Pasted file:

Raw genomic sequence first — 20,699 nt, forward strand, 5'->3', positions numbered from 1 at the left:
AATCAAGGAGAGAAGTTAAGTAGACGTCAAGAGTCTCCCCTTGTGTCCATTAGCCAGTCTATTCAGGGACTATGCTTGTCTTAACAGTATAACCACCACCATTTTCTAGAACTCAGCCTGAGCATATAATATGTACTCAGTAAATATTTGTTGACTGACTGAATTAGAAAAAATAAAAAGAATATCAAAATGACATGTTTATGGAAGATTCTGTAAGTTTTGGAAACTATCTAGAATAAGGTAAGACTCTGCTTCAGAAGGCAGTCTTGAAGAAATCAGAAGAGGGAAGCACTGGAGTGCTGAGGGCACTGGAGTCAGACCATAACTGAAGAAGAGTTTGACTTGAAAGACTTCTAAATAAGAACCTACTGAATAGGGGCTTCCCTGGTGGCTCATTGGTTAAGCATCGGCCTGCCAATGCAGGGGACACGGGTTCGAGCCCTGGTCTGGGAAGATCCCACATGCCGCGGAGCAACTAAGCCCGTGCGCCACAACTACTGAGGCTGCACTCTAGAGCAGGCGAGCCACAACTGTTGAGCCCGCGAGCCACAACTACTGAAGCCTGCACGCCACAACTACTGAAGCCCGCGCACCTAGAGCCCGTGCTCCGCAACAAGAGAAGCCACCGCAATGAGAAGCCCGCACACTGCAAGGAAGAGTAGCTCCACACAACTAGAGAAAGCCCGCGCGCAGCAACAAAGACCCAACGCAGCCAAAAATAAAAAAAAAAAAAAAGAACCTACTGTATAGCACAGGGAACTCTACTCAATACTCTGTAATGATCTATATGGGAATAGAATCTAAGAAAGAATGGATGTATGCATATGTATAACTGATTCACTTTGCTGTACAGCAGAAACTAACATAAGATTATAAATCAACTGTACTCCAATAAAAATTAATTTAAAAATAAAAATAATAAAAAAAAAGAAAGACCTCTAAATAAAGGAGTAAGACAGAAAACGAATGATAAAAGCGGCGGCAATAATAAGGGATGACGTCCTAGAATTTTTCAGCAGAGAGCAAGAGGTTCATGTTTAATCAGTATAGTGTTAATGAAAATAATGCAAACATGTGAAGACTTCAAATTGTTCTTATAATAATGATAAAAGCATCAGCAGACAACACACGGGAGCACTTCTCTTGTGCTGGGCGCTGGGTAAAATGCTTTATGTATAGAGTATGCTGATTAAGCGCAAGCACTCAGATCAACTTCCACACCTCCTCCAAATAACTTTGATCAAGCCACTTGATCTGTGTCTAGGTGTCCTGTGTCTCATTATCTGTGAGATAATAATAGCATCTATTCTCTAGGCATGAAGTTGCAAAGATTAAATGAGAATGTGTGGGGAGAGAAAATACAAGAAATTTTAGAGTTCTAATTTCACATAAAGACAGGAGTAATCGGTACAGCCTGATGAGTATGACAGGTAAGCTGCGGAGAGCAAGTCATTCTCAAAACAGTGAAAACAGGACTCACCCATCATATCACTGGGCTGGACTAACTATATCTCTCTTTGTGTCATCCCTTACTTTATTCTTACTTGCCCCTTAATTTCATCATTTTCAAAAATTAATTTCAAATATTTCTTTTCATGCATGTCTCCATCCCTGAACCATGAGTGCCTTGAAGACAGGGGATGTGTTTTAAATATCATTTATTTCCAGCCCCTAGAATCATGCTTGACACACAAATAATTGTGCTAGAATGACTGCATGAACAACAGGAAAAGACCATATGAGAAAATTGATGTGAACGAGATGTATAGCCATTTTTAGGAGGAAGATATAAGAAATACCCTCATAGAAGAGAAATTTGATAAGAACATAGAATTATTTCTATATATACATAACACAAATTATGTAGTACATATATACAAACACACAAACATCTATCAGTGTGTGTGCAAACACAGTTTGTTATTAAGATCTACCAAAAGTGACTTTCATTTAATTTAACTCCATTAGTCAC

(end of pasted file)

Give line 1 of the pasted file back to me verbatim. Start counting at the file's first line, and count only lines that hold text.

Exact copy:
Raw genomic sequence first — 20,699 nt, forward strand, 5'->3', positions numbered from 1 at the left: